In this path-breaking book, Tong Lam examines the emergence of the "culture of fact" in modern China, showing how elites and intellectuals sought to transform the dynastic empire into a nation-state, thereby ensuring its survival. Lam argues that an epistemological break away from traditional modes of understanding the observable world began around the turn of the twentieth century. Tracing the Neo-Confucian school of evidentiary research and the modern departure from it, Lam shows how, through the rise of the social survey, 'the fact' became a basic conceptual medium and source of truth. In focusing on China's social survey movement, "A Passion for Facts" analyzes how information generated by a range of research practices - census, sociological investigation, and ethnography - was mobilized by competing political factions to imagine, manage, and remake the nation.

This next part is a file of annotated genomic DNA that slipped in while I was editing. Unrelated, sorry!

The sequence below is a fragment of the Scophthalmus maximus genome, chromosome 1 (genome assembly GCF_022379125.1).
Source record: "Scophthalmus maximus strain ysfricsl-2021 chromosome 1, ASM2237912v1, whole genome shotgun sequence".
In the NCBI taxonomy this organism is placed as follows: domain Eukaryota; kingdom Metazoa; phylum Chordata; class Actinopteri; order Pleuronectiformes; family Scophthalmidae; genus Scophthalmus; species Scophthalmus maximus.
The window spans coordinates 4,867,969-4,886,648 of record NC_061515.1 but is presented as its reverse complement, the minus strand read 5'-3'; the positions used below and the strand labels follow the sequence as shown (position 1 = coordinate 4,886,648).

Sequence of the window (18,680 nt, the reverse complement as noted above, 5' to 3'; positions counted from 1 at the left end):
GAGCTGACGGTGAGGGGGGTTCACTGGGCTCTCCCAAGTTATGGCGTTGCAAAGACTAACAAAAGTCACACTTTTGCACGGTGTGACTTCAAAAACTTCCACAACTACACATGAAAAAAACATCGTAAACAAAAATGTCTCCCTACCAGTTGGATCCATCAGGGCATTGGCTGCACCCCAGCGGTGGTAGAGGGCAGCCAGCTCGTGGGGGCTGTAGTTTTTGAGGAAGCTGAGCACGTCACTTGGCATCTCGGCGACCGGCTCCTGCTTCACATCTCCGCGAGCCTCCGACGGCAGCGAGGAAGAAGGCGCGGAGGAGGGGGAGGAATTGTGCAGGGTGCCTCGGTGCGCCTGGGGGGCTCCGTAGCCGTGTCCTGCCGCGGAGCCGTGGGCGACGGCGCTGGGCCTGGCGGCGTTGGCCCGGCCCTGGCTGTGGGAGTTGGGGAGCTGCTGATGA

Tong Lam is Associate Professor of History at the University of Toronto.
List of Illustrations Acknowledgments Introduction 1. The Rise of the Fact and the Reimagining of China 2. From Divide and Rule to Combine and Count 3. Foolish People versus Soulstealers 4. The Nationalization of Facts and the Affective State 5. Time, Space, and State Effect 6. China as a Social Laboratory Epilogue Notes Glossary Bibliography Index